Marc-André Hamelin
The official website of pianist Marc-André Hamelin
Discography
Kapustin: Piano Music, Vol. 2
Label: Hyperion
Released: June 1, 2004
Catalog Num: CDA67433

Variations Op 41

Eight Concert Études Op 40

Prelude: Allegro assai

Dream: Moderato

Toccatina: Allegro

Reminiscence: Larghetto

Shuitka: Vivace

Pastoral: Allegro moderato

Intermezzo: Allegretto

Final: Prestissimo

Bagatelles Op 59

[untitled]

Suite in the Old Style Op 28

Allemande

Gavotte I – Gavotte II

Sarabande

Bourrée I – Bourrée II

Gigue

Piano Sonata No 6 Op 62

Allegro ma non troppo

Grave

Vivace

Sonatina Op 100

Five Études in Different Intervals Op 68

Allegro: Étude in minor seconds

Allegro: Étude in fourths and fifths

Animato: Étude in thirds and sixths[

Vivace: Étude in major seconds

Animato: Étude in octaves


Here is a disc to set the pulse racing. Nikolai Kapustin is a Russian composer who writes jazz piano music teeming with energetic spontaneity and bristling with the kind of creative immediacy one associates with improvisation (although the music is fully and meticulously written out). Kapustin is already known to the Hyperion catalogue through Steven Osborne’s trail-blazing recording of the first two Piano Sonatas and the Preludes in Jazz Style, and Marc-André Hamelin is another pianist who has for years played his music in concert. Hamelin’s legendary technical prowess and his exceptional affinity with jazz fuse to create one of the most sparkling, infectiously foot-tapping piano discs you could wish to hear.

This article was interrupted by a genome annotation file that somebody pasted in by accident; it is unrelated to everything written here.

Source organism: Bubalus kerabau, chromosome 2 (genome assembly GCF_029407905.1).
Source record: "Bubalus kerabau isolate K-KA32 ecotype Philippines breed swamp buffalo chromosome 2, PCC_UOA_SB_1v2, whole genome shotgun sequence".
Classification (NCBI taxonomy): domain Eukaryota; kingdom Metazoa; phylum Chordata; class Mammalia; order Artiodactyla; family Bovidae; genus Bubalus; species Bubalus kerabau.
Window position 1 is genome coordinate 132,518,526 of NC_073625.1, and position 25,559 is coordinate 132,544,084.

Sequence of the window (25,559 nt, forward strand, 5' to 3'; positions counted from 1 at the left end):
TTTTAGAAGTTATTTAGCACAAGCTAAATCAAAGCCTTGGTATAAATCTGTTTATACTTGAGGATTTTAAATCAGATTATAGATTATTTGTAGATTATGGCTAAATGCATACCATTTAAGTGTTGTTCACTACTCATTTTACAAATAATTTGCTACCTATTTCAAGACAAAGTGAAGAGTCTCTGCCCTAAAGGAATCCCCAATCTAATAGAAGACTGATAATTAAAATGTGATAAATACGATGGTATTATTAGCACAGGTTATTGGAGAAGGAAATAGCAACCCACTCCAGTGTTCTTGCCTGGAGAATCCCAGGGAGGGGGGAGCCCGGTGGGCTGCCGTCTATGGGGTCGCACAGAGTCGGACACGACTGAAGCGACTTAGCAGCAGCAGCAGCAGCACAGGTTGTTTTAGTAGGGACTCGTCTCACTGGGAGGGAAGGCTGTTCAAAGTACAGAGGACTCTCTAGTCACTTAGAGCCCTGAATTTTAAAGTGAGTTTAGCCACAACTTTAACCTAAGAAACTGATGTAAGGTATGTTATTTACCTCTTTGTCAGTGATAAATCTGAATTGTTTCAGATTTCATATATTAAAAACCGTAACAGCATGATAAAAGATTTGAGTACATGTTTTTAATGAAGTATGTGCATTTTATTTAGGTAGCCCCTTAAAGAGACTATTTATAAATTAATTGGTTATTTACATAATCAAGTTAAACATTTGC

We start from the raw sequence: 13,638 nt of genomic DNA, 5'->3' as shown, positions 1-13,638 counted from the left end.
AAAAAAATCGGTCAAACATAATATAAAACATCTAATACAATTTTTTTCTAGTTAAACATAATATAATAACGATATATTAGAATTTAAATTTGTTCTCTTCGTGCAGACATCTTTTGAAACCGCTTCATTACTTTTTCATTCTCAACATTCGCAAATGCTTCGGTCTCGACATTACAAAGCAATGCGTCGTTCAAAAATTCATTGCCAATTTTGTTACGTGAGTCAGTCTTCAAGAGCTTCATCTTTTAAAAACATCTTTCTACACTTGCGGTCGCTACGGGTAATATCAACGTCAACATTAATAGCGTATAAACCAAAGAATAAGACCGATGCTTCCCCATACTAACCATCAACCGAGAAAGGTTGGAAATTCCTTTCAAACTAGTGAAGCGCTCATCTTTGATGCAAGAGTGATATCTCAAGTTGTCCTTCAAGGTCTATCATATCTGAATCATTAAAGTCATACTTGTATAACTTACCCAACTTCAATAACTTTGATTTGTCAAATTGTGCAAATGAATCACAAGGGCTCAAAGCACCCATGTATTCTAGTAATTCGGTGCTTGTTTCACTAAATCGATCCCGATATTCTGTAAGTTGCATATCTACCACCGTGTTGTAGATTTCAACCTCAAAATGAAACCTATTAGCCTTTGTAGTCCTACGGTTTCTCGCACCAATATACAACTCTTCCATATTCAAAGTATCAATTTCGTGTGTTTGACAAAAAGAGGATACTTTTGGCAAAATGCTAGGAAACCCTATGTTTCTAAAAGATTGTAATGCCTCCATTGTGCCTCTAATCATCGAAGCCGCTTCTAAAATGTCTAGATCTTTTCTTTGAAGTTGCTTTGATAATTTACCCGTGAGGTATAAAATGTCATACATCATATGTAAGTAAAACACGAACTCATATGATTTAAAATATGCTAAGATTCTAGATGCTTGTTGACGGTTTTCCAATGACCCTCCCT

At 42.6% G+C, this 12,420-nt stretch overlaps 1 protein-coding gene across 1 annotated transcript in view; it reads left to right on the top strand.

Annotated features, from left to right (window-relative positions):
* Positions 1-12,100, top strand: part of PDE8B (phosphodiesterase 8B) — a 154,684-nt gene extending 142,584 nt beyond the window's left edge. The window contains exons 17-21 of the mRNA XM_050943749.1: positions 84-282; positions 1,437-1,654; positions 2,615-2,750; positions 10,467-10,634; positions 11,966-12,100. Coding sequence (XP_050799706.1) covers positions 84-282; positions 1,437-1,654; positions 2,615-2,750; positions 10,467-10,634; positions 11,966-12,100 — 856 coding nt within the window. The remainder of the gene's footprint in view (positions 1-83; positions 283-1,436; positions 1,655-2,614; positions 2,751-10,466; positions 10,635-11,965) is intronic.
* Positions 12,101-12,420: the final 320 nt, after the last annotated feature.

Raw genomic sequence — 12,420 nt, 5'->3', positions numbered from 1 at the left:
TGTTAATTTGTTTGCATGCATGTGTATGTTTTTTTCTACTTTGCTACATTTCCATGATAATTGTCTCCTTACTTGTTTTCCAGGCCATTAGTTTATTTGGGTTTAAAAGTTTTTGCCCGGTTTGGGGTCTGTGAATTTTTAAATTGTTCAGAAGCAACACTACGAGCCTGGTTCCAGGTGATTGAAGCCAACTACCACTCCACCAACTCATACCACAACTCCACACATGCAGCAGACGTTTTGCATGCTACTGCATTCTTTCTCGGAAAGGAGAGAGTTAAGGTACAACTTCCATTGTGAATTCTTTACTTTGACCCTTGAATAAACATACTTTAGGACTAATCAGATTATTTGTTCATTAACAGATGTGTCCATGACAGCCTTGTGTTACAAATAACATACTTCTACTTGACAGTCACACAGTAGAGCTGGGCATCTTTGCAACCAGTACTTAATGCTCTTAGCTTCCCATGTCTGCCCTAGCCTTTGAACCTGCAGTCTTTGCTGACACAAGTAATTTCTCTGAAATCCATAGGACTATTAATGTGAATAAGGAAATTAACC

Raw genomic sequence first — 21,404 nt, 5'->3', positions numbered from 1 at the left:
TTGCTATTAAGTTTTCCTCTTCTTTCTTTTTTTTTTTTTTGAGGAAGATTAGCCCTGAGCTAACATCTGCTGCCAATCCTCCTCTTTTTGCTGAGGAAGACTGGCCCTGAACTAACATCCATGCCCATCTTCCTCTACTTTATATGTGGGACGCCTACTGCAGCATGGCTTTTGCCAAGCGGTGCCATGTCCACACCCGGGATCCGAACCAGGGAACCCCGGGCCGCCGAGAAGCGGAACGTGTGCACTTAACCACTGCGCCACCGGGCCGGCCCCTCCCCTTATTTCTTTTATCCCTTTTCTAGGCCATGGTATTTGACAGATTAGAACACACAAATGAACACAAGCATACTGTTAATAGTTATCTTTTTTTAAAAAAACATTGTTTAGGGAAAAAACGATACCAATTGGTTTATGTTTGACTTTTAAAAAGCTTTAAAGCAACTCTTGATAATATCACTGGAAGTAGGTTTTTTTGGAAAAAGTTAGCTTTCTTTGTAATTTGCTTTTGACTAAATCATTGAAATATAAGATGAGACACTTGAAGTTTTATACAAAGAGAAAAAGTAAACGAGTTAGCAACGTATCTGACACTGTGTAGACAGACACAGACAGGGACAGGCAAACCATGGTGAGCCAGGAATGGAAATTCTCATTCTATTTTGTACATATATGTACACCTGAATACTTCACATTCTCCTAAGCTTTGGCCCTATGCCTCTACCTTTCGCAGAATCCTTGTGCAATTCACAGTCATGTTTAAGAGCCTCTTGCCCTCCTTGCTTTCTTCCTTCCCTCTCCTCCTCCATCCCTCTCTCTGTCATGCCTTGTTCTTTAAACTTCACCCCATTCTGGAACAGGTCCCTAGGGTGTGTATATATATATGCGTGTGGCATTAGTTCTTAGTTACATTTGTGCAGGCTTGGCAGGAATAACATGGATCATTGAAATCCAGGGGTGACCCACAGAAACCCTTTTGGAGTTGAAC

In a recital spanning various traditional instrumental genres, Marc-André Hamelin includes two sets of studies. In terms of their stylistic breadth, formidable technical challenges and audacious invention, the Eight Concert Études (1984) hold their own against the celebrated benchmarks in the genre, from Liszt and Lyapunov to Godowsky’s re-worked Chopin. The Five Études in Different Intervals (1992) begins with a madcap study in minor seconds recalling the bouncy demeanor of Zez Confrey’s Kitten on the Keys (although here someone has dosed poor kitty with Grade A Catnip!), and ends with an octave study to end all octave studies. Throughout, Kapustin’s bottomless well of thematic resoursefulness works overtime.

A disc to dazzle your friends with – and play “guess the composer!“

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Updated: May-7-2015
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